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As Supreme Court takes up DACA, ‘Dreamers’ hope for another temporary reprieve

The Supreme Court heard arguments Tuesday on President Trump’s move to end protections for migrants brought to the U.S. illegally as children.The Obama-era program, known as DACA, currently blocks some 660,000 people from deportation. National Law Journal’s Marcia Coyle and Bipartisan Policy Center’s Theresa Cardinal Brown join Amna Nawaz to discuss the legal considerations and potential fallout.

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  • Judy Woodruff:

    The United States Supreme Court has heard the legal case, and now hundreds of thousands of young immigrants will wait to learn their fate.

    They are the so-called dreamers, brought to the U.S. illegally as children. At issue is President Trump's move to end DACA, the Obama era program that protects them against deportation.

    Amna Nawaz begins our coverage.

  • Amna Nawaz:

    Hundreds of young immigrants rallied outside the Supreme Court this morning.

  • Jose Arnulfo Cabrera:

    I'm coming here to make sure that the justices know that they have to stay on the side of justice today.

  • Amna Nawaz:

    DACA recipients were anxious as justices inside heard arguments that could decide their fate.

  • Marissa Molina:

    DACA has been an opportunity to liberate our passions, unleash our dreams and use them for the good of our community and the country that we all call home.

  • Amna Nawaz:

    DACA, formally known as Deferred Action For Childhood Arrivals, is shielding roughly 700,000 so-called dreamers from deportation.

  • Jeff Sessions:

    To have a lawful system of immigration that serves the national interest, we cannot admit everyone who would like to come here.

  • Amna Nawaz:

    The Trump administration attempted to end the program in 2017, but was prevented from doing so by lower courts.

    And, today, justices heard arguments on the legality of that decision. The administration says President Barack Obama exceeded his constitutional powers when he created the program. Plaintiffs say the administration has failed to give adequate reasons for ending it. The program protects immigrants who arrived to the country at a young age before June 2007, are enrolled in school or have a GED, and have no criminal record.

    President Trump vowed to end the program during his 2016 campaign, then showed sympathy for dreamers soon after taking office.

  • President Donald Trump:

    We're going to show great heart. DACA is a very, very difficult subject for me, I will tell you. To me, it's one of the most difficult subjects I have, because you have these incredible kids, in many cases, not in all cases.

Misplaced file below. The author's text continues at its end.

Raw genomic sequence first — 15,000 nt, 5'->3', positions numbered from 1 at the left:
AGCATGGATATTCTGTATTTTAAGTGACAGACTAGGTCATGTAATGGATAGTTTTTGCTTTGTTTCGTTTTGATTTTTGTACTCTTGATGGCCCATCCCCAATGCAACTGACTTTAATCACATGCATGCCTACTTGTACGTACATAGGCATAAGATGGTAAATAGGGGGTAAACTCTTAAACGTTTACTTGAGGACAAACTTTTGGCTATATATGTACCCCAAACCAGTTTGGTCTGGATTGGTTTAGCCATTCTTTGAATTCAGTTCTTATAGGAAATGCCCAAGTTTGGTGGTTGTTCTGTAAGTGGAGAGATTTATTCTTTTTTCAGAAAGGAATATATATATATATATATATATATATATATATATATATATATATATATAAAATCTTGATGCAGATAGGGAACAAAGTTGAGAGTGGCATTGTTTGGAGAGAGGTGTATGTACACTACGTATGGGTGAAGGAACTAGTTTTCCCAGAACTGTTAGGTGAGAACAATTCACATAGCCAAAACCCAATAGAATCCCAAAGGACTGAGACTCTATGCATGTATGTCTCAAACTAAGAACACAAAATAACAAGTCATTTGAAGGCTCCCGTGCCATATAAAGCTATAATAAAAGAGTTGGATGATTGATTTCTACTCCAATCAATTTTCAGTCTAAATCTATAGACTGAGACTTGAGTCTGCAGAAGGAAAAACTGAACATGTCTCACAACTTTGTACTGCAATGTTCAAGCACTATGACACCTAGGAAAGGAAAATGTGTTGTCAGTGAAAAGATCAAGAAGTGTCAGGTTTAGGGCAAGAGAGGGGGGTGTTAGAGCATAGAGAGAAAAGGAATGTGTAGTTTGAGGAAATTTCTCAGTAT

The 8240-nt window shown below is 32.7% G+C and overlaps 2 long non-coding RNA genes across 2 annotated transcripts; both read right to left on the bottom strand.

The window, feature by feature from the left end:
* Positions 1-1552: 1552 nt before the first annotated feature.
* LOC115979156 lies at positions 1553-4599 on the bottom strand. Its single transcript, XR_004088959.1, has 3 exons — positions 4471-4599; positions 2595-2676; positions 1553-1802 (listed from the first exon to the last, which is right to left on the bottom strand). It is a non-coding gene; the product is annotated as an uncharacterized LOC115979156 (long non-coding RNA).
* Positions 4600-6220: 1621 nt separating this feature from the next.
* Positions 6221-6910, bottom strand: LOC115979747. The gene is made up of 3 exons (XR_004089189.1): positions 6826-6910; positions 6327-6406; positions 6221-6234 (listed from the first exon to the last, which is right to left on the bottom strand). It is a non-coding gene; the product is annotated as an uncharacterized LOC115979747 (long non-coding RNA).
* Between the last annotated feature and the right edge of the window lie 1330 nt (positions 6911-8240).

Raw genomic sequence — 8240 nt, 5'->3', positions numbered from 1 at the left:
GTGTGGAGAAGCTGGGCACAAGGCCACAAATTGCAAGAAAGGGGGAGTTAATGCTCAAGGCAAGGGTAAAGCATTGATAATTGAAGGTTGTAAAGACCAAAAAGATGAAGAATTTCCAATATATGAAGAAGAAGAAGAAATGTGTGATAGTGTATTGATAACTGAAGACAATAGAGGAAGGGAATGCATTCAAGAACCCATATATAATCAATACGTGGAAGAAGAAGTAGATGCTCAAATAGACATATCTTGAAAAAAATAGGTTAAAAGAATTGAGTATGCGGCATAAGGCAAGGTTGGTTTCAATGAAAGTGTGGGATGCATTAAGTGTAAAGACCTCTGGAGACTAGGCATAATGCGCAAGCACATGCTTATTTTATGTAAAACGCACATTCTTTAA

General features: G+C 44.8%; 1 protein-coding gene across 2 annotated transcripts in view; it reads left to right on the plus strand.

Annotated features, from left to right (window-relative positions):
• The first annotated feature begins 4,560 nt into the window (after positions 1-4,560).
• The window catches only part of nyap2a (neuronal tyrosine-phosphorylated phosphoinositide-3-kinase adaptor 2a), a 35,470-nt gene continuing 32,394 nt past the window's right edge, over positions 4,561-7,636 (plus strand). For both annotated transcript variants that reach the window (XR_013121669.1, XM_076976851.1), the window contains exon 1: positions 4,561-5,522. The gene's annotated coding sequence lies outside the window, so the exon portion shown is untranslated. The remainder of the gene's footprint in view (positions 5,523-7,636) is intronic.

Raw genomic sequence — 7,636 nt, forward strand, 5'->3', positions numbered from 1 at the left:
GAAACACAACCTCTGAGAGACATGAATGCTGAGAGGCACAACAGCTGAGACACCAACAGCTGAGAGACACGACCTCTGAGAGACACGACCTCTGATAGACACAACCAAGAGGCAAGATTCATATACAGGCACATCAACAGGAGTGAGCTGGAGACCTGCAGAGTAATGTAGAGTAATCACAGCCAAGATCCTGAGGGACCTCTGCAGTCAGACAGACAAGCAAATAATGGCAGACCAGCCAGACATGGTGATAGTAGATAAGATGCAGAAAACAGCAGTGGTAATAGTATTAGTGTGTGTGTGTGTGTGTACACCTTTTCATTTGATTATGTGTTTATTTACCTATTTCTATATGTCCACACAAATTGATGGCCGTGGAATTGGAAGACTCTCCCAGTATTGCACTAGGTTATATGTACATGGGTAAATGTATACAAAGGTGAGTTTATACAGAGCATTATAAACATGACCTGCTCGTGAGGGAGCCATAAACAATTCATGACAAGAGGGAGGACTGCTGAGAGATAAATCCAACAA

• Amna Nawaz:

    But on Twitter today, he wrote DACA recipients were — quote — "far from angels," calling some tough, hardened criminals.

    Democrats decried Mr. Trump's words and called for justices to side with the young immigrants.

  • Rep. Joaquin Castro, D-Texas:

    And despite the president's attempts to slander them, to speak ill about who they are and what they represent, these folks are among the very best that America has to offer.

  • Amna Nawaz:

    The decision is expected by next June.

    And now let's take a closer look at the arguments inside the court with Marcia Coyle of "The National Law Journal," who was at the court today, and Theresa Cardinal Brown, director of immigration and cross-border policy at the Bipartisan Policy Center.

    Marcia and Theresa, welcome back to you both.

  • Theresa Cardinal Brown:

    Thank you.

  • Marcia Coyle:

    Glad to be here.

  • Amna Nawaz:

    Marcia, let me start with you.

    Now, it's a big issue, obviously, but one the justices could look at narrowly potentially. What is the central question or questions they're seeking to answer here?

  • Marcia Coyle:

    OK, there are really two questions that they were wrestling with today.

    The first one has to do with whether, as a court, they actually have the authority to review the decision to rescind or terminate the DACA program. And the second question has to do with whether, if they do have the power to review it, was that decision is legal, or did it, as the lower courts have held, violate the Administrative Procedures Act, which we may remember was figured last term in the census citizenship case.

    It requires agencies to give a reasoned explanation for the decisions they make. And, in this case, the lower courts said, uh-uh, Trump administration, you didn't give reasoned explanations.

  • Amna Nawaz:

    And so, very basically, the plaintiffs are saying,you didn't give us a reason. You have to do that.

    What is the government's argument in this case?

  • Marcia Coyle:

    The government is saying, first of all, that there is no authority to review what they have done here, that this is a decision to either enforce or not enforce a federal law, and that's a discretionary decision committed to each agency, unless there is a law that says otherwise.

    On the legality of their decision, they claim that they gave adequate reasons. They had concerns about the legally. In fact, in 2017, then Attorney General Jeff Sessions said the program is illegal. And they also have a general opposition to non-enforcement of federal law, here, non-enforcement of federal immigration law against hundreds of thousands of undocumented immigrants.

  • Amna Nawaz:

    Theresa, let me ask you about that.

    We're talking about roughly 700,000 people, as we just laid out in the piece. What is important to know about that population, especially in light of what the president tweeted earlier today about many of them being hardened criminals? And what's the potential impact of the Supreme Court decision here?